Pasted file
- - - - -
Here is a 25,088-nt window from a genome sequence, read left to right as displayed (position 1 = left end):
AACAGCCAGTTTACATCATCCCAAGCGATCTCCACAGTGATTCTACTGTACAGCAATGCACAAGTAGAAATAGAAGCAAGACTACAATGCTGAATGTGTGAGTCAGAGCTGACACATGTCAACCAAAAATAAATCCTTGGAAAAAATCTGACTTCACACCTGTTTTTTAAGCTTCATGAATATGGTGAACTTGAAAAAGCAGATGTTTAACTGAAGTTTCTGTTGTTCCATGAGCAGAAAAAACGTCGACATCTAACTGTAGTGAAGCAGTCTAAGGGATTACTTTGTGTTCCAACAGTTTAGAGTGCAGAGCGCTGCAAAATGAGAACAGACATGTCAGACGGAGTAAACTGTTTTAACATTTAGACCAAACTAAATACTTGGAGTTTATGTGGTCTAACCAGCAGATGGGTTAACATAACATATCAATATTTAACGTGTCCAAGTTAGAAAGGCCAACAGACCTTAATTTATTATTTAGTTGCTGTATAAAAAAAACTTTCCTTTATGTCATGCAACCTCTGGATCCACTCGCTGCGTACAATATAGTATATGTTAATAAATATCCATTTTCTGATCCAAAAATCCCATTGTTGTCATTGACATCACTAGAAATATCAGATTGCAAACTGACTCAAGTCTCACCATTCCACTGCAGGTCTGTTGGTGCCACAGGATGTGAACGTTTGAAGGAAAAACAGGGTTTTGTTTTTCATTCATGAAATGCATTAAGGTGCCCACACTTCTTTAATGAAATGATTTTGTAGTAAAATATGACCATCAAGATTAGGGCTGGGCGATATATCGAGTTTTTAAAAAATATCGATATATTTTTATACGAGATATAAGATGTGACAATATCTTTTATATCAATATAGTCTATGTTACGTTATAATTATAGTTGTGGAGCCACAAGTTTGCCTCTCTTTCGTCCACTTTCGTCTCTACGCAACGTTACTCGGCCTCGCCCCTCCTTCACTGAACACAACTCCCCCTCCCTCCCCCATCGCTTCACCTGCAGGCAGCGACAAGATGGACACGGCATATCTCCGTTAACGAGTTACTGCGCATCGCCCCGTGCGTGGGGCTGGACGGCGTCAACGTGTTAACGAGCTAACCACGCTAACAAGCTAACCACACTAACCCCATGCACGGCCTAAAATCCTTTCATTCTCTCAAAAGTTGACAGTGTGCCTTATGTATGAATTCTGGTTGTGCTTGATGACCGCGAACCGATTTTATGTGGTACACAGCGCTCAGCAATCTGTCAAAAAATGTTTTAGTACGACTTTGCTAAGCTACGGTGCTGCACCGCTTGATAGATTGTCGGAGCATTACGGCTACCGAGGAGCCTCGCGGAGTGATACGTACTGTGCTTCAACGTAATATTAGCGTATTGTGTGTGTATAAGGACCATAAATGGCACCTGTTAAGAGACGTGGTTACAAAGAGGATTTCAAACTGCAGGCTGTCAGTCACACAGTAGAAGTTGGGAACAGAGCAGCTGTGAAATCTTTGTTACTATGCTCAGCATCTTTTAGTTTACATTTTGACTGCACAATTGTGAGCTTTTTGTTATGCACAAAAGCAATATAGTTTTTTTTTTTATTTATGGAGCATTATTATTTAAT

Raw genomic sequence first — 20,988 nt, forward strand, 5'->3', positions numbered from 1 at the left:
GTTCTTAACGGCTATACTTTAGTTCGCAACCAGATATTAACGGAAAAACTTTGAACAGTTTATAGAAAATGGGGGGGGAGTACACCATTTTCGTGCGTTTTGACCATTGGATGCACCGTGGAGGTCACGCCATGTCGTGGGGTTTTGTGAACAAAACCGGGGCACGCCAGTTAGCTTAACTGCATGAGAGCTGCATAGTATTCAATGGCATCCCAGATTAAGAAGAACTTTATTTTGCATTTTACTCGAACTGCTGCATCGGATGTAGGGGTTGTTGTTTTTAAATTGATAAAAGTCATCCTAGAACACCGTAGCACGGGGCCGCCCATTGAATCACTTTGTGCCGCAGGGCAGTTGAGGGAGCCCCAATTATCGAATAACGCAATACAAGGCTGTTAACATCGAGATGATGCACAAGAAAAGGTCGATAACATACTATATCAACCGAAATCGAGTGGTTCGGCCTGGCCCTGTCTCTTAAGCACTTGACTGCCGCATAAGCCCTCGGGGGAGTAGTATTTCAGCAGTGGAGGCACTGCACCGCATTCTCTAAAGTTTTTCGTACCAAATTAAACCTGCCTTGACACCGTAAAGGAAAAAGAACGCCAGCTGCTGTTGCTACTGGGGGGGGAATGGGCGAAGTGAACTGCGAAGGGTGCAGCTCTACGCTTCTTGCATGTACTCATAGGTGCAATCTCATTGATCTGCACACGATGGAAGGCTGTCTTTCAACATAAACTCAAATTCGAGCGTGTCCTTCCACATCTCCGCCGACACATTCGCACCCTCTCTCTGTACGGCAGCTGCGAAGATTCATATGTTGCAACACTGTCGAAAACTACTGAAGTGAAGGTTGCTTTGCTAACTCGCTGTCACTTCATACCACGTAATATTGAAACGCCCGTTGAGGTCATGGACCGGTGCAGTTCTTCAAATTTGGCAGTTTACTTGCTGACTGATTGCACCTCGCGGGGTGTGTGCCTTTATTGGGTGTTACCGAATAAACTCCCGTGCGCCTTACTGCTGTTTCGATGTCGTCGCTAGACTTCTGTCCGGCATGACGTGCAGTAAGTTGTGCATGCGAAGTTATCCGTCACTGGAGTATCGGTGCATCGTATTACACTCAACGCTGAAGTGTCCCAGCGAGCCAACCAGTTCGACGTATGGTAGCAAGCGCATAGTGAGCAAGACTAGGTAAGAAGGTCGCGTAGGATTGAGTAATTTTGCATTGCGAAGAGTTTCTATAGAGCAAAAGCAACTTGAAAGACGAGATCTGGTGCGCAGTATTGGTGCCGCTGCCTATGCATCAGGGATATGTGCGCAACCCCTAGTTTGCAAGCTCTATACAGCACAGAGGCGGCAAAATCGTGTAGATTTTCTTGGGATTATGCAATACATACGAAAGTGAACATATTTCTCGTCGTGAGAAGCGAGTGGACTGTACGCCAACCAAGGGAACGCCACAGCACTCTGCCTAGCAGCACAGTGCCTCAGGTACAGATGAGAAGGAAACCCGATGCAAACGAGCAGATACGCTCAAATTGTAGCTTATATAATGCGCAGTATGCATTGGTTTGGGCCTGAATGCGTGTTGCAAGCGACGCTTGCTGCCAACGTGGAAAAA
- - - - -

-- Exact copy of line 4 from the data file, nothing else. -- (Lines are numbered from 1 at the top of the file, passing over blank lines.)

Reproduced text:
GTTCTTAACGGCTATACTTTAGTTCGCAACCAGATATTAACGGAAAAACTTTGAACAGTTTATAGAAAATGGGGGGGGAGTACACCATTTTCGTGCGTTTTGACCATTGGATGCACCGTGGAGGTCACGCCATGTCGTGGGGTTTTGTGAACAAAACCGGGGCACGCCAGTTAGCTTAACTGCATGAGAGCTGCATAGTATTCAATGGCATCCCAGATTAAGAAGAACTTTATTTTGCATTTTACTCGAACTGCTGCATCGGATGTAGGGGTTGTTGTTTTTAAATTGATAAAAGTCATCCTAGAACACCGTAGCACGGGGCCGCCCATTGAATCACTTTGTGCCGCAGGGCAGTTGAGGGAGCCCCAATTATCGAATAACGCAATACAAGGCTGTTAACATCGAGATGATGCACAAGAAAAGGTCGATAACATACTATATCAACCGAAATCGAGTGGTTCGGCCTGGCCCTGTCTCTTAAGCACTTGACTGCCGCATAAGCCCTCGGGGGAGTAGTATTTCAGCAGTGGAGGCACTGCACCGCATTCTCTAAAGTTTTTCGTACCAAATTAAACCTGCCTTGACACCGTAAAGGAAAAAGAACGCCAGCTGCTGTTGCTACTGGGGGGGGAATGGGCGAAGTGAACTGCGAAGGGTGCAGCTCTACGCTTCTTGCATGTACTCATAGGTGCAATCTCATTGATCTGCACACGATGGAAGGCTGTCTTTCAACATAAACTCAAATTCGAGCGTGTCCTTCCACATCTCCGCCGACACATTCGCACCCTCTCTCTGTACGGCAGCTGCGAAGATTCATATGTTGCAACACTGTCGAAAACTACTGAAGTGAAGGTTGCTTTGCTAACTCGCTGTCACTTCATACCACGTAATATTGAAACGCCCGTTGAGGTCATGGACCGGTGCAGTTCTTCAAATTTGGCAGTTTACTTGCTGACTGATTGCACCTCGCGGGGTGTGTGCCTTTATTGGGTGTTACCGAATAAACTCCCGTGCGCCTTACTGCTGTTTCGATGTCGTCGCTAGACTTCTGTCCGGCATGACGTGCAGTAAGTTGTGCATGCGAAGTTATCCGTCACTGGAGTATCGGTGCATCGTATTACACTCAACGCTGAAGTGTCCCAGCGAGCCAACCAGTTCGACGTATGGTAGCAAGCGCATAGTGAGCAAGACTAGGTAAGAAGGTCGCGTAGGATTGAGTAATTTTGCATTGCGAAGAGTTTCTATAGAGCAAAAGCAACTTGAAAGACGAGATCTGGTGCGCAGTATTGGTGCCGCTGCCTATGCATCAGGGATATGTGCGCAACCCCTAGTTTGCAAGCTCTATACAGCACAGAGGCGGCAAAATCGTGTAGATTTTCTTGGGATTATGCAATACATACGAAAGTGAACATATTTCTCGTCGTGAGAAGCGAGTGGACTGTACGCCAACCAAGGGAACGCCACAGCACTCTGCCTAGCAGCACAGTGCCTCAGGTACAGATGAGAAGGAAACCCGATGCAAACGAGCAGATACGCTCAAATTGTAGCTTATATAATGCGCAGTATGCATTGGTTTGGGCCTGAATGCGTGTTGCAAGCGACGCTTGCTGCCAACGTGGAAAAA